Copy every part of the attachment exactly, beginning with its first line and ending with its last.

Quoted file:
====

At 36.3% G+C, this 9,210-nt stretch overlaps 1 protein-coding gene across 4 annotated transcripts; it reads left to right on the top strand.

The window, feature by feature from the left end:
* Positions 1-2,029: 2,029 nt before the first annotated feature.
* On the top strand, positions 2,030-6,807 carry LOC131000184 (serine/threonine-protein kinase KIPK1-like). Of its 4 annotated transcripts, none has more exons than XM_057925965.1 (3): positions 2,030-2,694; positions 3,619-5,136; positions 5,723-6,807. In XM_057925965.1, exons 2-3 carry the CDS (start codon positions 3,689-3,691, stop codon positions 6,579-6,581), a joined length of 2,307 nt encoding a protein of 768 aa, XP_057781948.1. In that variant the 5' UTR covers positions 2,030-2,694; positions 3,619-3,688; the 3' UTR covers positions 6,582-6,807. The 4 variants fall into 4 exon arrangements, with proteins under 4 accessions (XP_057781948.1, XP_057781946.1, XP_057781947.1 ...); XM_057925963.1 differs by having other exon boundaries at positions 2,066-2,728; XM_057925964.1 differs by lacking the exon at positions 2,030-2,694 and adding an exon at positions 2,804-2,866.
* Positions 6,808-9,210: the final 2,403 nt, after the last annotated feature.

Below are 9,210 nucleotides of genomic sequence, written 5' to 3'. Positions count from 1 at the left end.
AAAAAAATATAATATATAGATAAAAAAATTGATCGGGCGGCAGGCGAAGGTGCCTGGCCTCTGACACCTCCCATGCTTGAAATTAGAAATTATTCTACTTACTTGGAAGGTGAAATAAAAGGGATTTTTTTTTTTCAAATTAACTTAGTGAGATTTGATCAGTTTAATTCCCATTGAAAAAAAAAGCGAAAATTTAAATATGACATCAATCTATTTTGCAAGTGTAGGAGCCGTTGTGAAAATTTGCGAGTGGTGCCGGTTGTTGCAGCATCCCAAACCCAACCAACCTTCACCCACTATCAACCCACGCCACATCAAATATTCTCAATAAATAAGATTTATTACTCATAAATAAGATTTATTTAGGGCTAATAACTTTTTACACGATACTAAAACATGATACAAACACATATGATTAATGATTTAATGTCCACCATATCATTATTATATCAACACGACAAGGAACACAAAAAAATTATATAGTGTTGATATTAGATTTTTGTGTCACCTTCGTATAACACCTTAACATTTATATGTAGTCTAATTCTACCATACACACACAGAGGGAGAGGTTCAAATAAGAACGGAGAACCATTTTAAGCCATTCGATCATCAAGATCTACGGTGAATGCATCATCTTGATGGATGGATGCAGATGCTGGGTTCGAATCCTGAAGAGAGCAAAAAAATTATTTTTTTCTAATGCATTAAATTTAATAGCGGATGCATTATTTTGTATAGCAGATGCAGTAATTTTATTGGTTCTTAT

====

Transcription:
At 36.3% G+C, this 9,210-nt stretch overlaps 1 protein-coding gene across 4 annotated transcripts; it reads left to right on the top strand.

The window, feature by feature from the left end:
* Positions 1-2,029: 2,029 nt before the first annotated feature.
* On the top strand, positions 2,030-6,807 carry LOC131000184 (serine/threonine-protein kinase KIPK1-like). Of its 4 annotated transcripts, none has more exons than XM_057925965.1 (3): positions 2,030-2,694; positions 3,619-5,136; positions 5,723-6,807. In XM_057925965.1, exons 2-3 carry the CDS (start codon positions 3,689-3,691, stop codon positions 6,579-6,581), a joined length of 2,307 nt encoding a protein of 768 aa, XP_057781948.1. In that variant the 5' UTR covers positions 2,030-2,694; positions 3,619-3,688; the 3' UTR covers positions 6,582-6,807. The 4 variants fall into 4 exon arrangements, with proteins under 4 accessions (XP_057781948.1, XP_057781946.1, XP_057781947.1 ...); XM_057925963.1 differs by having other exon boundaries at positions 2,066-2,728; XM_057925964.1 differs by lacking the exon at positions 2,030-2,694 and adding an exon at positions 2,804-2,866.
* Positions 6,808-9,210: the final 2,403 nt, after the last annotated feature.

Below are 9,210 nucleotides of genomic sequence, written 5' to 3'. Positions count from 1 at the left end.
AAAAAAATATAATATATAGATAAAAAAATTGATCGGGCGGCAGGCGAAGGTGCCTGGCCTCTGACACCTCCCATGCTTGAAATTAGAAATTATTCTACTTACTTGGAAGGTGAAATAAAAGGGATTTTTTTTTTTCAAATTAACTTAGTGAGATTTGATCAGTTTAATTCCCATTGAAAAAAAAAGCGAAAATTTAAATATGACATCAATCTATTTTGCAAGTGTAGGAGCCGTTGTGAAAATTTGCGAGTGGTGCCGGTTGTTGCAGCATCCCAAACCCAACCAACCTTCACCCACTATCAACCCACGCCACATCAAATATTCTCAATAAATAAGATTTATTACTCATAAATAAGATTTATTTAGGGCTAATAACTTTTTACACGATACTAAAACATGATACAAACACATATGATTAATGATTTAATGTCCACCATATCATTATTATATCAACACGACAAGGAACACAAAAAAATTATATAGTGTTGATATTAGATTTTTGTGTCACCTTCGTATAACACCTTAACATTTATATGTAGTCTAATTCTACCATACACACACAGAGGGAGAGGTTCAAATAAGAACGGAGAACCATTTTAAGCCATTCGATCATCAAGATCTACGGTGAATGCATCATCTTGATGGATGGATGCAGATGCTGGGTTCGAATCCTGAAGAGAGCAAAAAAATTATTTTTTTCTAATGCATTAAATTTAATAGCGGATGCATTATTTTGTATAGCAGATGCAGTAATTTTATTGGTTCTTAT